there are five things those of not in harm’s way can do to be prepared to help
those who are. Here’s the list.
As Hurricane Rita approaches the Gulf states I asked The Rev. Thomas Hazelwood, executive secretary of the Disaster Network, United Methodist Committee on Relief, what those not in harm’s way can do to be prepared to assist those who are. Here’s the list.
Make a financial contribution to a relief organization. The reason most relief organizations request money at the start of disaster response is because they need to assess needs in order to provide appropriate material aid. As we saw in the Katrina disaster, a key issue was appropriate aid in the immediate aftermath. In addition to stockpiled material aid, agencies often need to purchase specific items and it’s more efficient to have cash available. But UMCOR will need cash for the long term when it’s not nearly so easy to get public attention and the media have moved on. Long term recovery and reconstruction are vital to success in community-building, and these stages cost money, too. So, it’s important to help UMCOR by underwriting the long-term response with finances when the emergency is getting attention.
Give appropriate material aid. Agencies will advise contributors what material aid is needed and request appropriate aid. Too often the second disaster is the arrival of tons of used clothing that overwhelm local distribution points. Given with the best of intent, this material aid is not as appropriate as particular items suited to cleanup and recovery such as personal hygiene kits or flood buckets with cleaning supplies. Each catastrophe requires particular material aid that is best determined by those on the ground. They will advise donors. UMCOR also has the ability to get these materials to affected persons in a timely manner.
Pray. Don’t minimize the importance of prayer as a communication that brings results. Prayer communicates our most personal and important concerns to God and it strengthens community in profound ways. Prayer is not only the deepest yearnings of the individual. It is also the fusion of the individual into a community bound by the common belief that God is present with us in unseen ways that both strengthen and transform us, even as we face difficult times. Prayer is unifying and healing. Don’t underestimate it, use it.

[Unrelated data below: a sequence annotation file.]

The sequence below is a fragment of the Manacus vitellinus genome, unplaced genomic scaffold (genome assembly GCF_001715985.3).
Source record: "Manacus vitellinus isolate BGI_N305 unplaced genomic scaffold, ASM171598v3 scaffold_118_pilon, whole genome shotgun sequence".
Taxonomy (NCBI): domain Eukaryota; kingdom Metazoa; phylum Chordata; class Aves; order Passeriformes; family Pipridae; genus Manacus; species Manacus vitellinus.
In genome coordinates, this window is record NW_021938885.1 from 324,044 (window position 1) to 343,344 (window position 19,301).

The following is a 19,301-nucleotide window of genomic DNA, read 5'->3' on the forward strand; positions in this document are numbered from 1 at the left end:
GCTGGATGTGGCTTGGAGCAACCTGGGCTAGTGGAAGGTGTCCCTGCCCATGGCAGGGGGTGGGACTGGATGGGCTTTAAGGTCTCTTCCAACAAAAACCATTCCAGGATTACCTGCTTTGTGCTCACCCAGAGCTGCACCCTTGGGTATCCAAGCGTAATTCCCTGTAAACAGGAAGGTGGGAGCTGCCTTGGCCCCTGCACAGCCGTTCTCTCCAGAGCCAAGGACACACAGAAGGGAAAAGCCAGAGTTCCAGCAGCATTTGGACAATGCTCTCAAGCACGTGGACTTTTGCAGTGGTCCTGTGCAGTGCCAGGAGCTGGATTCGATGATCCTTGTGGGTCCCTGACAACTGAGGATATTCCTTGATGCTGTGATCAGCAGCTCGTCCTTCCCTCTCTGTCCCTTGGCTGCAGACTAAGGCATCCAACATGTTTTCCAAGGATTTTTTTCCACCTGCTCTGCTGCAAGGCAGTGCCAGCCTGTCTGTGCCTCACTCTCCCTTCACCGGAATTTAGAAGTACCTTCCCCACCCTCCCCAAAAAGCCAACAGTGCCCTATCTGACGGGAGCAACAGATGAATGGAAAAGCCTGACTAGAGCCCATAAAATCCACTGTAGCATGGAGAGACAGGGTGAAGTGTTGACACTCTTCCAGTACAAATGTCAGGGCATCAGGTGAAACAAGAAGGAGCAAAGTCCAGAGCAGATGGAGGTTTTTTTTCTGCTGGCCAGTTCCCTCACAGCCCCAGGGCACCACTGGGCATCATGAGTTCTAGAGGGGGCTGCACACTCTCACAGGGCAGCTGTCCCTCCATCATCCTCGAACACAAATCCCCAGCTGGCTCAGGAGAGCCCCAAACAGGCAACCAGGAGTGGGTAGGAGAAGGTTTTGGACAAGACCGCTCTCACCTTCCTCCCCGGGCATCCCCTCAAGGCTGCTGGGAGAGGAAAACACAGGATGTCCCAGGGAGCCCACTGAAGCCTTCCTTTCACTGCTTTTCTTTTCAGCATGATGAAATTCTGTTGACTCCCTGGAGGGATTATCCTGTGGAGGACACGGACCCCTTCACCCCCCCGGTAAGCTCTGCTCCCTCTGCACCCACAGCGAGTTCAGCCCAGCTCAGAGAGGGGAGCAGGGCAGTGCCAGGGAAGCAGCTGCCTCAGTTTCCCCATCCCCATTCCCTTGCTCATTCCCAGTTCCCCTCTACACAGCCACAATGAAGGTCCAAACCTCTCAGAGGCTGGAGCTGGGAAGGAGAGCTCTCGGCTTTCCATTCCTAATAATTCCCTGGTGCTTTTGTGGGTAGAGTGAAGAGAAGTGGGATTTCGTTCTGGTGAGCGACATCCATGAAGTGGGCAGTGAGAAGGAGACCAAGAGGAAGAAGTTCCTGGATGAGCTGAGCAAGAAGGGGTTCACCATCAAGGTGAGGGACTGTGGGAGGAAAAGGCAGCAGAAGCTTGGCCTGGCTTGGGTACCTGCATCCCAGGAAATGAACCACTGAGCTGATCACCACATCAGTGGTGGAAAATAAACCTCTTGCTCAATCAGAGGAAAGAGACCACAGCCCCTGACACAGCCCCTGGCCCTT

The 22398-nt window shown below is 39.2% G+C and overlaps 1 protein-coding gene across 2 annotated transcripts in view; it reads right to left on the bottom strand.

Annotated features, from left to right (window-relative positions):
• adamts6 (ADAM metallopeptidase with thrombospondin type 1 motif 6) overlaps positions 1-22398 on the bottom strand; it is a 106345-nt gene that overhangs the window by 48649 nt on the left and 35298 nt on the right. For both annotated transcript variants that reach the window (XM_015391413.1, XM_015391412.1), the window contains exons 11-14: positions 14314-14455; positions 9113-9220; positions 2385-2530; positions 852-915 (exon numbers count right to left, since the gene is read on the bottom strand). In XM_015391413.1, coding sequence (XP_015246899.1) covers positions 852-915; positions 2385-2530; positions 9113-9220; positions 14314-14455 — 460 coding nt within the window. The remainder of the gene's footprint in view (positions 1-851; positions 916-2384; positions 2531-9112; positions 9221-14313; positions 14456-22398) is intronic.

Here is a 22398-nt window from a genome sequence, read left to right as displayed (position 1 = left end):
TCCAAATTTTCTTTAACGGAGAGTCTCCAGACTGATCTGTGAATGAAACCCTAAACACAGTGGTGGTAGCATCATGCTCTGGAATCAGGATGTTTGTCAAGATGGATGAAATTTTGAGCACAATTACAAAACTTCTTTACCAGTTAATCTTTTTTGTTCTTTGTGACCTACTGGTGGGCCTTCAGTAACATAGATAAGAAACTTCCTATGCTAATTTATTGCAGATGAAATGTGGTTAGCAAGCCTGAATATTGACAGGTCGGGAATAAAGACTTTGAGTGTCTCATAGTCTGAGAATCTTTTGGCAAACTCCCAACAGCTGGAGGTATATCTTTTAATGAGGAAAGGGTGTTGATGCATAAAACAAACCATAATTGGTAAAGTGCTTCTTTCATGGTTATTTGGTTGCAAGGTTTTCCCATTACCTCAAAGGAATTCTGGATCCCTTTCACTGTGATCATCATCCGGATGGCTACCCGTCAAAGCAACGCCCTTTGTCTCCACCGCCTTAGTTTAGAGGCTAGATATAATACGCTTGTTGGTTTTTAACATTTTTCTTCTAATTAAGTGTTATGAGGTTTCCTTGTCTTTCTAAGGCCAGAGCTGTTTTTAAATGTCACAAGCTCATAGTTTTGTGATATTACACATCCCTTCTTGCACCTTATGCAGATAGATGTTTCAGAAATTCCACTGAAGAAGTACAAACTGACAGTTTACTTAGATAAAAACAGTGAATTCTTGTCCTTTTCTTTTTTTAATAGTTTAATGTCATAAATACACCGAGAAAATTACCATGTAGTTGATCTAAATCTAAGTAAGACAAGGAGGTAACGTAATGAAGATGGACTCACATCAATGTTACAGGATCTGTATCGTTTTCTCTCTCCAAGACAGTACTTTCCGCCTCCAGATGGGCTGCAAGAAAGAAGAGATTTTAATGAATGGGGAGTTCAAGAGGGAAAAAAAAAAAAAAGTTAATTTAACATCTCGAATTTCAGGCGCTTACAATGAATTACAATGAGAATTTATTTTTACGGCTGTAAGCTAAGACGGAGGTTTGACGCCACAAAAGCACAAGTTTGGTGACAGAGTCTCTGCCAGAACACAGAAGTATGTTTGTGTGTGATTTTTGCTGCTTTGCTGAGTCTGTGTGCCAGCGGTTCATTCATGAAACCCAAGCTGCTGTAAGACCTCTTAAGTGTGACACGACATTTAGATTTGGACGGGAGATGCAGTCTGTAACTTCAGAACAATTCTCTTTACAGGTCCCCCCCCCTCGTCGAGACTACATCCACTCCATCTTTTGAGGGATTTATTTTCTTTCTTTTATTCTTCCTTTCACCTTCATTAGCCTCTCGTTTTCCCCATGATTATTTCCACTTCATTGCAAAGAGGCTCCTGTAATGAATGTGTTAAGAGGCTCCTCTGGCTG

Volunteer. Through domestic disaster teams assembled by UMCOR and Volunteers in Mission, volunteer for cleanup and recovery. Later, when debris has been cleared and it’s time for reconstruction, volunteer for rebuilding work. UMCOR advises about the needs for particular skills and provides training for specialized needs. Volunteers are critical in major catastrophes and each has a role to play that fits into the comprehensive plan for recovery.
Encourage corporate gifts. Often, we overlook corporate gifts in disaster response and corporations sometimes make generous financial contributions. UMCOR benefits from corporate gifts but someone has to alert corporate decision-makers that this agency can not only receive their gifts but also will utilize them for the whole community. UMCOR provides assistance to everyone who needs it. It encourages community-based response and makes a particular effort to serve those who may be unnoticed or under-served by the government and other agencies.
As I write this Rita is approaching. The needs will be staggering if this hurricane continues to be as strong as it is presently. It’s good to know that these five options for making a difference are available, and that UMCOR is getting people in place to assist in this looming catastrophe. Rita will, no doubt, disrupt lives and take a toll on physical property.
Tom Hazelwood’s suggestions for responding to catastrophes can be heard in this audio clip.
An Interview With
The Rev. Thomas Hazlewood